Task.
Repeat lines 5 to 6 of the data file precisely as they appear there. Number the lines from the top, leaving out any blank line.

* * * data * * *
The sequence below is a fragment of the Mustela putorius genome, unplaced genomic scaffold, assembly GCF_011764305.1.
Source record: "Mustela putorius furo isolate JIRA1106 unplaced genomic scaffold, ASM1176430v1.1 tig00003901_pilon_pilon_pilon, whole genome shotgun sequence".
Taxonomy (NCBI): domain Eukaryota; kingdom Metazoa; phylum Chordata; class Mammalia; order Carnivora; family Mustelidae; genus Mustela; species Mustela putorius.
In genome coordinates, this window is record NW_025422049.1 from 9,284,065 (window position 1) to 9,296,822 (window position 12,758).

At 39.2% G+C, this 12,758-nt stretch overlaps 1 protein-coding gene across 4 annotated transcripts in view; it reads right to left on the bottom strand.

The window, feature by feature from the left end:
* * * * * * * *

At 39.2% G+C, this 12,758-nt stretch overlaps 1 protein-coding gene across 4 annotated transcripts in view; it reads right to left on the bottom strand.

The window, feature by feature from the left end: